living thoughts

Inner dystopia – what is it?


Dystopia and utopia — I’ve experienced both. Most of us have, though we may not realise it. I know I’m not a heroine from a broken society, even though I do live in one. But I am the heroine of my own dystopia, the dystopia I face inside everyday, my inner dystopia. 

Dystopia, despite all the misconceptions and judgements, isn’t just in about the external society, it’s in our internal wellbeing too.

Dystopia, despite all the misconceptions and judgements, isn’t just in about the external society, it’s in our internal wellbeing too, our inner dystopia.

I think there’s a huge stigma surrounding dystopia, and it seriously isn’t justified. The genre is so huge and diverse (I wrote a post about this here), and dystopia isn’t just about society, it’s about our mental health, our inner dystopia.  

When I say “inner dystopia” I mean anxiety, depression, OCD, the whole lot (if you want to put labels on them). The darkness so many of us face inside. I mean the internal conflict which rips us to pieces when the war wages too deeply and too strongly. Too many of us face this daily, so, (sadly) books need to and do explore this. 

Some of my absolute favourite dystopias are ones that have internal and external dystopias. There’s the corrupt society which is a wide-scale dystopia, and then there’s the inner dystopia, the mental health issues our protagonist faces. 

The idea of inner dystopia can be found in so many different ways. There’s the contemporary books which feature no obvious dystopia, but discuss mental health which, to me at least, is our inner dystopia. Yes, I might not feature them often or at all here on Delve into Dystopia, but they do still discuss a topic which is incredibly close to my heart. Then there are the ones which don’t obviously feature any mental health issues, and are more society based – this could still relate to mental health because it can be symbolic of the inner turmoil, just presented in an external situation. 

I think the idea of an inner dystopia is one we can all relate the most to. Mental health is something that effects most of us every day, and is a constant battle. Not everyone will understand it, either because it’s never something they’ve faced themselves or have been exposed to, but so many of us do understand it, so sometimes we need to see it in literature to know that we’re not alone. 

If you’re anything like me, then books aren’t just a place to see your own situation reflected back, they’re also your refuge. There where you go to seek an escape from the conflict within you. I think that’s a big reason why I love the dystopian genre so much, because it’s all about conflict, internal and external.

I’m going to be talking a lot on Delve into Dystopia about the idea of “inner dystopia” because it is such an important topic and relates to everything I believe in and want to share. On a personal level, suffering with mental health and having been in an extremely dark place for a few years, I’ve learnt what’s important to me and what I need to do to stay well. It’s a constant battle, but for me there are certain things which help to calm the toil. These include reading, eating well (but plenty and freely), using natural products to make me feel pampered and good, and taking time out to just be me. 

Everything to do with “inner dystopia” varies so much from person to person, so there’s never a simple answer to it. There are, however, certain books I know have helped not only me, but others too, to feel less alone and more at peace. This list isn’t very long, and I know there are a million  more which fit under the bracket, but these are the ones that spring to my mind…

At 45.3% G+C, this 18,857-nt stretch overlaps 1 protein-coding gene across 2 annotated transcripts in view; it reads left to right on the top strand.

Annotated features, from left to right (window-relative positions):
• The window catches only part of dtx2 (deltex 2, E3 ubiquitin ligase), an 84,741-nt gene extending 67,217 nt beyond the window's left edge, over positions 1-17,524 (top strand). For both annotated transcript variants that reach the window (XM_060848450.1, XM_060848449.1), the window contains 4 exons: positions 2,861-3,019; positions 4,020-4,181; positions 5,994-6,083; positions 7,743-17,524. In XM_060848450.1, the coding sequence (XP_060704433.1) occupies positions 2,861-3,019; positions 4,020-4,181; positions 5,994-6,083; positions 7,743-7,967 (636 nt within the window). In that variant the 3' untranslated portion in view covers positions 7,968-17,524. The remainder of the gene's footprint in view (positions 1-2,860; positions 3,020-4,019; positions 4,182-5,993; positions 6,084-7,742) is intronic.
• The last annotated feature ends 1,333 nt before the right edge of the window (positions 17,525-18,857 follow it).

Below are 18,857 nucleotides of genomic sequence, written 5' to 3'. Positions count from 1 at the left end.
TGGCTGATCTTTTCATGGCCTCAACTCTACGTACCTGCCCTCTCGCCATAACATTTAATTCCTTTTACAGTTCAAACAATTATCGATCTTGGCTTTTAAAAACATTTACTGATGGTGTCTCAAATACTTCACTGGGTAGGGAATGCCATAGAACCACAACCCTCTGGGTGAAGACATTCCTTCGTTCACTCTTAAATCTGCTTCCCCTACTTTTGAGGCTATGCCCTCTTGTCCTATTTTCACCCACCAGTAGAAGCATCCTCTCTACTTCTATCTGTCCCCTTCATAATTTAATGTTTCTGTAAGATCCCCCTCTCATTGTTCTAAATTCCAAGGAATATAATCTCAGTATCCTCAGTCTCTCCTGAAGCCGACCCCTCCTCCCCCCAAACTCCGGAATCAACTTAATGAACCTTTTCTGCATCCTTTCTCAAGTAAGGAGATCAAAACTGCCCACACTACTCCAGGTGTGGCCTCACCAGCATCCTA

A Court of Mist and Fury by Sarah J Maas

This is the second book in the ACOTAR trilogy, and discusses a lot about depression, abusive relationships, anxiety and more. It’s one of my all time favourite book, I think mainly because I really related to it, and it was so refreshing seeing mental health accurately represented in a main character. Sarah J Maas shows how there’s no fix or cure to mental health, but there are things you can do to help it. 


Mockingjay by Suzanne Collins (Book 3 in The Hunger Games trilogy)

The only YA dystopia I’ve read where PTSD was written well and believably. I felt every single pang of pain in Katniss and felt like I could relate to her, even though I’d never suffered with PTSD myself. 


Only Ever Yours by Louise O’Neil

One of the most painful books I’ve ever read, but one of the most important. It’s very similar to The Handmaid’s Tale in terms of the concepts, but delves much deeper into mental health. Be careful though if you’re someone who suffers or has suffered with eating disorders of any description, because it can be incredibly triggering, however is very enlightening (horrifically) of the way our society is constructed. 


Other notable books:

The Handmaid’s Tale by Margaret Atwood

The Knife of Never Letting Go by Patrick Ness


Are there any books you’d recommend which explore our inner dystopia? Leave your suggestions in the comments below!


  • Louise 09/12/2016 at 6:58 pm

    A belated Happy Birthday to you too (I’ve just noticed the tweets at the side!) – sorry that you were ill for your birthday but it sounds like you made the best of it 🙂

  • Louise 09/12/2016 at 6:56 pm

    A really thought provoking post! I definitely use books as a refuge for my ‘inner dystopia’ but I can’t recall any books I’ve ever really read that deal with such subjects, except perhaps one by Rachel Joyce (I think it was called Perfect) in which a central character had OCD (I have OCD, so I really enjoyed that).

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